As the national poverty rate decreases in the United States, Philadelphia's poverty rate has stayed stagnant.
According to reports released last week from the U.S. Census Bureau, Philadelphia has maintained a constant poverty rate of 25.7 percent for the past two years. The report also found that median income in the city dropped 4 percent, decreasing from $41,449 in 2016 to $39,759 in 2017. Out of the ten most populous cities in America, Philadelphia was also named the poorest large city.
The city's reports differ from the nationwide trend, which has seen incomes swell and poverty dip. Nationwide poverty rates reportedly decreased from 12.7 percent in 2016 to 12.3 percent in 2017. Median household incomes also escalated from $60,309 to $61,372 in 2017.
Experts speculate that although unemployment is reportedly down, many Philadelphians work in low-paying jobs or have to work fewer hours, resulting in the stagnating poverty rate, reported the Philadelphia Inquirer.
“The city that likes to imagine itself on the upswing — trying to lure Amazon here, gentrifying around Temple — is not changing. Wages are stagnating and people aren’t benefiting from economic growth,” Maria Kefalas, a sociology professor at St. Joseph University, told the Philadelphia Inquirer.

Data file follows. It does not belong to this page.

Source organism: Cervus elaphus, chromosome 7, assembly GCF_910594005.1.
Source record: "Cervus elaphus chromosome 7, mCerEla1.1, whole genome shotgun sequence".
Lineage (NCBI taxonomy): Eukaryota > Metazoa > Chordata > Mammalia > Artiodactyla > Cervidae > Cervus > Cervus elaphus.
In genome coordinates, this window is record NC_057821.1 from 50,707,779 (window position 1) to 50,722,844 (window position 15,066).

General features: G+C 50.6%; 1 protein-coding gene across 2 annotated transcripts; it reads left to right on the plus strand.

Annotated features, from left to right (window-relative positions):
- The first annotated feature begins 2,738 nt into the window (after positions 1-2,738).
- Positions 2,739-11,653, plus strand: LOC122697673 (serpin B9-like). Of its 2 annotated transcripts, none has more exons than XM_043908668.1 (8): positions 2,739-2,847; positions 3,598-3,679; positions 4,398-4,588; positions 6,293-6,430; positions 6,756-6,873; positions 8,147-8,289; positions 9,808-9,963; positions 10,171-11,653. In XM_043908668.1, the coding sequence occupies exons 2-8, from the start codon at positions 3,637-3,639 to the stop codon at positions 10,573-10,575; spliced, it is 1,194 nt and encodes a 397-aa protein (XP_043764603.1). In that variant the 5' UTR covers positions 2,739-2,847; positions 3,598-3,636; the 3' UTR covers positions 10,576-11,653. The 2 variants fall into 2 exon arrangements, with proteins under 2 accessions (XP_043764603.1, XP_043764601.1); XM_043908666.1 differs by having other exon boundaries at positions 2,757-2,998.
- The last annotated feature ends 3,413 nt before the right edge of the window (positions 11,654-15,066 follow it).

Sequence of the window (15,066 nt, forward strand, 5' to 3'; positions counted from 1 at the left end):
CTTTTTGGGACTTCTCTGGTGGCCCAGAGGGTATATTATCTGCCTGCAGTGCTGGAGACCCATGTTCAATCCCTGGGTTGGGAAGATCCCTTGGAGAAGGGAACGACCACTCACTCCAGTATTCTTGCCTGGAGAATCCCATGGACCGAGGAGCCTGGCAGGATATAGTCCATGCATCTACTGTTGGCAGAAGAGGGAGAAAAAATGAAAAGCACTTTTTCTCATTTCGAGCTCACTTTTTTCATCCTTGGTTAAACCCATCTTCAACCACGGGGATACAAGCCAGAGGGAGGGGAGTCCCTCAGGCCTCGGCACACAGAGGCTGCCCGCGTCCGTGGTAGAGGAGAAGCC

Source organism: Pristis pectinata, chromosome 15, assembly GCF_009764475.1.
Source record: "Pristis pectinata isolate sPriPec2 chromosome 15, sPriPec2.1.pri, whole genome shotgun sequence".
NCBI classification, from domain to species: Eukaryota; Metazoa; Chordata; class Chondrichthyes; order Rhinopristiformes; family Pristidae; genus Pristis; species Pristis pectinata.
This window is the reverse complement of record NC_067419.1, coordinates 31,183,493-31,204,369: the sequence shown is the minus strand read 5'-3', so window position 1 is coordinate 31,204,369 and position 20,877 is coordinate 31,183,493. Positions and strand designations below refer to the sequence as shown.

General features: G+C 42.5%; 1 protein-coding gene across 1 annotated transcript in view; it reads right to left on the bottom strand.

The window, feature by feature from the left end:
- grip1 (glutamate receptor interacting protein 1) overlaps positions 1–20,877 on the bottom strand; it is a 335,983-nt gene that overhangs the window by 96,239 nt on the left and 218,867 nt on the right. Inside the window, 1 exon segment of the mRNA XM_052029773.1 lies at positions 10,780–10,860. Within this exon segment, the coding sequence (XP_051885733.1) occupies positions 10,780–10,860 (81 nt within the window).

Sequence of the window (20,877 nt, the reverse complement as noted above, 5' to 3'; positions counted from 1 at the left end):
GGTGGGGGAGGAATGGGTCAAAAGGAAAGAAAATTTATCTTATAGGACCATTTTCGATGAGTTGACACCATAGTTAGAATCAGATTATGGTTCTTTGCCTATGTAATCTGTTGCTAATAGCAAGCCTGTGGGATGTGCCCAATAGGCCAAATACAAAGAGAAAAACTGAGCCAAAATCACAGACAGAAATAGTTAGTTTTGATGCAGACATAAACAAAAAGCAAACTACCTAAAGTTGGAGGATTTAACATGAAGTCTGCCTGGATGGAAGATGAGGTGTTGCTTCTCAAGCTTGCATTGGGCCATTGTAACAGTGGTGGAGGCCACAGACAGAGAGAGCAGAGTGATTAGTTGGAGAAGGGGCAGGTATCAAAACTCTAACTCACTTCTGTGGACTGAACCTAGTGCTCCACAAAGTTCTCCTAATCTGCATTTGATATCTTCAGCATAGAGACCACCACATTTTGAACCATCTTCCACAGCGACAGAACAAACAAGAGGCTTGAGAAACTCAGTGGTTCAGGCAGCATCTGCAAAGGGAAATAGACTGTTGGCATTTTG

The U.S. Census Bureau also conducted a study titled the American Community Survey, which further broke down poverty rates in Philadelphia by race; researchers found that poverty rates for black and Latino citizens dropped, while poverty for white Philadelphians overall increased.
An April 2017 report by Pew Charitable Trusts also found that although Philadelphia had a "relatively strong economy," more than a quarter of its residents still live below the poverty line.
Kathy Fisher, policy director of the Greater Philadelphia Coalition Against Hunger, suggested the poverty rate has increased because minimum wage has not changed. “The abundance of service-industry jobs in Philadelphia and their corresponding low wages do not push up the median income,” Fisher told the Inquirer.